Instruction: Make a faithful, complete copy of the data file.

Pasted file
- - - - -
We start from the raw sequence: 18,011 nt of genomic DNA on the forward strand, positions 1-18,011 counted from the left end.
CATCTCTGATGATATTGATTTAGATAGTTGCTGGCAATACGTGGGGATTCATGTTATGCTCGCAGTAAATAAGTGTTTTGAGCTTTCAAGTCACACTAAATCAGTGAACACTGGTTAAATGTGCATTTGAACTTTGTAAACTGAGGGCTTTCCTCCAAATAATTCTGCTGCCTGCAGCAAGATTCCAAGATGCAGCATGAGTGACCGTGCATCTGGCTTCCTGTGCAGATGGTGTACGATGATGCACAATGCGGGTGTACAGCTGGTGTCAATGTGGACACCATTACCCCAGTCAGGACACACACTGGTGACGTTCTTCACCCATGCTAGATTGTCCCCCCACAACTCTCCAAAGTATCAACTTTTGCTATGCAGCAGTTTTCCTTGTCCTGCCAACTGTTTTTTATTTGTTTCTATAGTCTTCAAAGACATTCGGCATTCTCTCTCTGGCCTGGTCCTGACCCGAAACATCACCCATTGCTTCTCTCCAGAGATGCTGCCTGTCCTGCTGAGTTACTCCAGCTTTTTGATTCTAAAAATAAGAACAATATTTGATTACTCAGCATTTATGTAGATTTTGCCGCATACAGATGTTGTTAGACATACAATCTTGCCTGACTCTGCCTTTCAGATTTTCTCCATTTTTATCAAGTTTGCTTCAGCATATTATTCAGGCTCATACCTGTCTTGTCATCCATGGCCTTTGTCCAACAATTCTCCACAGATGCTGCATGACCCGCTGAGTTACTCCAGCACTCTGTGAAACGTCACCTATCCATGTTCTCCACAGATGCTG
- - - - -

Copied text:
We start from the raw sequence: 18,011 nt of genomic DNA on the forward strand, positions 1-18,011 counted from the left end.
CATCTCTGATGATATTGATTTAGATAGTTGCTGGCAATACGTGGGGATTCATGTTATGCTCGCAGTAAATAAGTGTTTTGAGCTTTCAAGTCACACTAAATCAGTGAACACTGGTTAAATGTGCATTTGAACTTTGTAAACTGAGGGCTTTCCTCCAAATAATTCTGCTGCCTGCAGCAAGATTCCAAGATGCAGCATGAGTGACCGTGCATCTGGCTTCCTGTGCAGATGGTGTACGATGATGCACAATGCGGGTGTACAGCTGGTGTCAATGTGGACACCATTACCCCAGTCAGGACACACACTGGTGACGTTCTTCACCCATGCTAGATTGTCCCCCCACAACTCTCCAAAGTATCAACTTTTGCTATGCAGCAGTTTTCCTTGTCCTGCCAACTGTTTTTTATTTGTTTCTATAGTCTTCAAAGACATTCGGCATTCTCTCTCTGGCCTGGTCCTGACCCGAAACATCACCCATTGCTTCTCTCCAGAGATGCTGCCTGTCCTGCTGAGTTACTCCAGCTTTTTGATTCTAAAAATAAGAACAATATTTGATTACTCAGCATTTATGTAGATTTTGCCGCATACAGATGTTGTTAGACATACAATCTTGCCTGACTCTGCCTTTCAGATTTTCTCCATTTTTATCAAGTTTGCTTCAGCATATTATTCAGGCTCATACCTGTCTTGTCATCCATGGCCTTTGTCCAACAATTCTCCACAGATGCTGCATGACCCGCTGAGTTACTCCAGCACTCTGTGAAACGTCACCTATCCATGTTCTCCACAGATGCTG